Local News

Judge: All Children Should Get A Sound, Basic Education

Posted April 5, 2002

— A Superior Court judge has ruled that it is the state's job, not that of local school districts, to make sure at-risk children get a sound, basic education.

On Thursday, Judge Howard Manning said that the state clearly has not been doing its job.

The state must now make sure all students -- in rich towns and poor countrysides, students who race through classes and those who typically do not do well -- must all get an adequate education.

"[The ruling] gives us a better, equal field to educate our children on an equal ground," said Craig Ennis, a Johnston County parent.

Manning focused the suit on children who are at risk of failing. He said it is now the state's responsibility to make sure curriculum and resources are directed at at-risk children.

"They cannot pass the buck to school systems or counties to take it on. They have to decide what needs to be done and they have to fund whatever it takes to do that," said Dr. Jim Causby, Johnston County school superintendent.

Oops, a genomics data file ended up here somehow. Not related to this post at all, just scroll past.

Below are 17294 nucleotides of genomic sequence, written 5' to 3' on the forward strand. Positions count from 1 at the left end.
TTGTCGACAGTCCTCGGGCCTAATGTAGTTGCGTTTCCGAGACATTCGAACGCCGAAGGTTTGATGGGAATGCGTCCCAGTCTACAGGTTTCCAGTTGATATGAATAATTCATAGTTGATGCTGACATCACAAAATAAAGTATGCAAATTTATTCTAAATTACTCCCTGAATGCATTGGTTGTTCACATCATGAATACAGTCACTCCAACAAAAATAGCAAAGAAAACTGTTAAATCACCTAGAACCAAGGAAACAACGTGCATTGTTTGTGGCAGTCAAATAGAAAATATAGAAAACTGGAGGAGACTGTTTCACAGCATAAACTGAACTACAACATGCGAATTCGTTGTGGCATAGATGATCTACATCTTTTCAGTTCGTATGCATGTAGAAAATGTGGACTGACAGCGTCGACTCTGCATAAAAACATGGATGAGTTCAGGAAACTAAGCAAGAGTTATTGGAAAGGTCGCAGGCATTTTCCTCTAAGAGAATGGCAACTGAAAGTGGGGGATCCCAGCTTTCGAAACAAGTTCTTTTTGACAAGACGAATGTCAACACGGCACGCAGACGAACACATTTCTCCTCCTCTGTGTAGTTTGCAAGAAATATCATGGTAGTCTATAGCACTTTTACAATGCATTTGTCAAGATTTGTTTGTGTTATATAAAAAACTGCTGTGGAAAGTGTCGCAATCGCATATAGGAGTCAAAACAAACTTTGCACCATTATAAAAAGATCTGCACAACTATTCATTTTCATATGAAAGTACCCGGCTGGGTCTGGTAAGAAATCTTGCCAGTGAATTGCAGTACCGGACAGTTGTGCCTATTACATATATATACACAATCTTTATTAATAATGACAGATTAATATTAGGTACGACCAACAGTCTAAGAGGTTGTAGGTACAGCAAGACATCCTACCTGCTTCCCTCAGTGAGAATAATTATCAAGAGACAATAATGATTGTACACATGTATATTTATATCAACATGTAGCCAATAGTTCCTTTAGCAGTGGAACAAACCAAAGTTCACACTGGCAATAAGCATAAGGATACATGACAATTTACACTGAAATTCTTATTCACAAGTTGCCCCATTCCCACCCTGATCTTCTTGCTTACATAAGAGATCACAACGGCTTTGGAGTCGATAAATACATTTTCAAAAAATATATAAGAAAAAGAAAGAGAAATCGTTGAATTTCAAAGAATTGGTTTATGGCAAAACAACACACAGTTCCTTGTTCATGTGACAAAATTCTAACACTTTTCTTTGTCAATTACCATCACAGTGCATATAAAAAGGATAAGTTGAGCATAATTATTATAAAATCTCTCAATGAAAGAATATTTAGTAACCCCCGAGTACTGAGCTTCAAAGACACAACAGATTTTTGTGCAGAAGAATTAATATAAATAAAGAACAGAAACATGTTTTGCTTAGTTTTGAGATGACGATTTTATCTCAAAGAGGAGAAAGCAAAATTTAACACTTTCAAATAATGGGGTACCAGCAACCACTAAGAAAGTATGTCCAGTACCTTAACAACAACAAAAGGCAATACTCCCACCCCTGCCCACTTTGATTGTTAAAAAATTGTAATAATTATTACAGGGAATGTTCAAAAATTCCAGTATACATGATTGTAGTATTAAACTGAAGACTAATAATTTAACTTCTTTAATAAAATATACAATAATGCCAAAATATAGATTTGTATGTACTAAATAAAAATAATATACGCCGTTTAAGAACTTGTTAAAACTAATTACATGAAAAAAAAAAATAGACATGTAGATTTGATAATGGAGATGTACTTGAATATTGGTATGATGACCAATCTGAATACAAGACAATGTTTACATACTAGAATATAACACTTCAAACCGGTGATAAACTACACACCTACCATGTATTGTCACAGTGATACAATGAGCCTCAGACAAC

In a previous ruling, the judge said it would not take more money to get the job done. However, shifting money to the neediest kids is a point of contention.

"As a state, we already spend $1,000 less on average, per child, than what the rest of the nation does. I don't want us to be comfortable with the idea that there is already enough in the system," said Mike Ward, state school superintendent.

Some schools, including Eastway Elementary in Durham, have repeatedly failed to meet state testing goals. The judge said the state must aggressively intervene, stepping over local schools to make changes, if necessary.

"I think what he is trying to do is bring some accountability to the system and make sure that children in different parts of the state are not treated differently and now left behind," said Sen. Tony Rand, (D) Cumberland County.

Parents are encouraged that the judge laid down the law and hope eventually, all students will get the education they deserve.

The state has not yet decided whether it will appeal. The judge requires the state to give him an update on its progress toward helping the at-risk students every 90 days.

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